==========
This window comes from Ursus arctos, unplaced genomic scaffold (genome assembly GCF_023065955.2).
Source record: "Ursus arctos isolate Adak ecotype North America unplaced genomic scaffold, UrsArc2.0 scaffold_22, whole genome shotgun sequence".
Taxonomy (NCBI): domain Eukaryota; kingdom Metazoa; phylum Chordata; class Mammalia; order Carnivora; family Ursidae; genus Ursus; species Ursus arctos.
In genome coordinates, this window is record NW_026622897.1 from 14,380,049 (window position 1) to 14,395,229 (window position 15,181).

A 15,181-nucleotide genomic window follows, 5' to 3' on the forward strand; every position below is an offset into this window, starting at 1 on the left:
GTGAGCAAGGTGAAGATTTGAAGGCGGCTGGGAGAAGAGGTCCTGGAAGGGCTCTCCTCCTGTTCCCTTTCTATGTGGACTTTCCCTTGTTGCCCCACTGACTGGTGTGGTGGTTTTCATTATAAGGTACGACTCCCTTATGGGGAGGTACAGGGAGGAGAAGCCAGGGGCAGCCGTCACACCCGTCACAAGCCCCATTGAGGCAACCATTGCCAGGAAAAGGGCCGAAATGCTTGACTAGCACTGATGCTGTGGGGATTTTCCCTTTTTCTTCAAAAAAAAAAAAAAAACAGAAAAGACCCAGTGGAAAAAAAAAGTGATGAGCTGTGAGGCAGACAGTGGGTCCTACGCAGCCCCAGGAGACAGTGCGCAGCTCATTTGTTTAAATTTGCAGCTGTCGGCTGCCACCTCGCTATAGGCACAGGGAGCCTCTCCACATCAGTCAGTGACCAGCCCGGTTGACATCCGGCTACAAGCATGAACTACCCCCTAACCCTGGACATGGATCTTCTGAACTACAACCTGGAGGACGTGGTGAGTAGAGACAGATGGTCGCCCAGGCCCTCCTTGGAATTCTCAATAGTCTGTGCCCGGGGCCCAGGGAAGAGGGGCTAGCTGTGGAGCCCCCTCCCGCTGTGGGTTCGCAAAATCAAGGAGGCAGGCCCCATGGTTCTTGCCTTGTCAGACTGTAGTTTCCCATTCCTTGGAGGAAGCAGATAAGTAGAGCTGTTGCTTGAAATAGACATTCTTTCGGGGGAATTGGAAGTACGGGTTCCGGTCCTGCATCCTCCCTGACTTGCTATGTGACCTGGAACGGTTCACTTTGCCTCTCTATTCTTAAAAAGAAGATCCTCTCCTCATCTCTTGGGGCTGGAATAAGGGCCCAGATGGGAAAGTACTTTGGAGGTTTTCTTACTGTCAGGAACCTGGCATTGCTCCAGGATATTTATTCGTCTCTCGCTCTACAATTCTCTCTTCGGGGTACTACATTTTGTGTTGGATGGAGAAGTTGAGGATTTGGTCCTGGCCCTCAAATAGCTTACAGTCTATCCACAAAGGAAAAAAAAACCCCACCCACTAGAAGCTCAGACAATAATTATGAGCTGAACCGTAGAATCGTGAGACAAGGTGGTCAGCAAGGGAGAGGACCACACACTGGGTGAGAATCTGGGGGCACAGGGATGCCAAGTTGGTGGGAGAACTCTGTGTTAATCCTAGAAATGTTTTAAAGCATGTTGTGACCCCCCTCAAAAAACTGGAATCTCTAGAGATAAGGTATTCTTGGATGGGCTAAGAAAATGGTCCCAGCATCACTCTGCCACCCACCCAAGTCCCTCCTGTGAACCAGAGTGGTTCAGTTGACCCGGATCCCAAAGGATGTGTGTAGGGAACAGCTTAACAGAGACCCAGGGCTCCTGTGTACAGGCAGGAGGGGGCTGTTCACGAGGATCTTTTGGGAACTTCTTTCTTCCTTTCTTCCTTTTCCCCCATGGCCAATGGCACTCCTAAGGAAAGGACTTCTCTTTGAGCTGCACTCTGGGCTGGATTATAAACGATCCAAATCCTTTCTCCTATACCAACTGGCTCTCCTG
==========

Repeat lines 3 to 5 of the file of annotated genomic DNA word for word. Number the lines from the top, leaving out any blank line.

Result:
Taxonomy (NCBI): domain Eukaryota; kingdom Metazoa; phylum Chordata; class Mammalia; order Carnivora; family Ursidae; genus Ursus; species Ursus arctos.
In genome coordinates, this window is record NW_026622897.1 from 14,380,049 (window position 1) to 14,395,229 (window position 15,181).

A 15,181-nucleotide genomic window follows, 5' to 3' on the forward strand; every position below is an offset into this window, starting at 1 on the left: